Kristin Emery is a meteorologist at KDKA-TV in Pittsburgh, an O-R columnist, and writer for Total Health magazine and other publications. Kristin is a Washington native and a graduate of Washington High School and West Virginia University.

I had a great run.

After years and years of good semi-annual dental checkups, it was bound to happen. Rather than sending me off with the normal thumbs up and a new toothbrush, my dentist and hygienist had some news that I did not want to hear: I had a cavity. Two, to be precise. .. and there was more bad news.

It appears those fillings don’t last forever and the ones in at least two of my molars were past their expiration dates and crumbling.


How did this happen?

There’s nothing more disappointing than hearing your dentist say he has to do some repair work in your mouth. It’s kind of like when your car has a problem and you know it will be both inconvenient and expensive.

I really can’t complain though since those crumbling fillings have lasted decades. In fact, the guy who did them is my current dentist’s father. This makes me feel really old but also glad that my parents got their money’s worth from my original fillings when I was a kid.

Not only did I have two new cavities in need of filling, but the two old fillings that crumbled were so big and beyond repair that they had to be replaced with crowns.

Once I learned that insurance would cover a big chunk of the cost, I felt a bit more at ease.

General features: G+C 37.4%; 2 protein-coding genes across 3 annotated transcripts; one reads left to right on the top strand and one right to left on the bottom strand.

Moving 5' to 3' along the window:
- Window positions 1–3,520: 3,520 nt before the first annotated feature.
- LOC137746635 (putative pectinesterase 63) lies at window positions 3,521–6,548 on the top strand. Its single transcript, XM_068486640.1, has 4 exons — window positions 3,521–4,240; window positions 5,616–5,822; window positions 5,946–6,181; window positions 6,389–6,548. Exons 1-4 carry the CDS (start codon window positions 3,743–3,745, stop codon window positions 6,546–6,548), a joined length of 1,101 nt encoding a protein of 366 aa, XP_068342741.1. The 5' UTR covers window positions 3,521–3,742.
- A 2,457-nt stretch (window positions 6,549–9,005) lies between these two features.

I scheduled the appointment and was a bit anxious, but my dentist promised I would feel nothing – well, nothing except the “little pinch” of the needles to inject that magical numbing medicine. I told him to make it extra strong just in case. I don’t mind that numb jaw feeling and actually get a laugh from it.

All was well and I was good and numbed up – then came that sound. You know the one. Why in the world after centuries of dentistry hasn’t someone invented a silent dental drill?

I think the sound of the drill makes you more nervous than anything! If they could numb my ears to the sound of that drill, I wouldn’t have been anxious at all.

Can’t we task Elon Musk to devise a silent dental drill?

I know he’s busy building rockets and that vacuum tube that will send us cross-country in a hour, but maybe he could find time for this. Better yet – the Dyson vacuum fellow invented a super quiet hairdryer, so maybe we should get him on it.

After just a few minutes of drilling and two weeks of waiting, my new crown was in place. Then I had to do the whole thing again a few weeks later for the second crown.

In the end, I didn’t feel any pain and my anxiety was all for naught. Still, and I mean no offense to the nice people at the dentist’s office, I don’t want to see them for another six months!

Kristin Emery can be reached at

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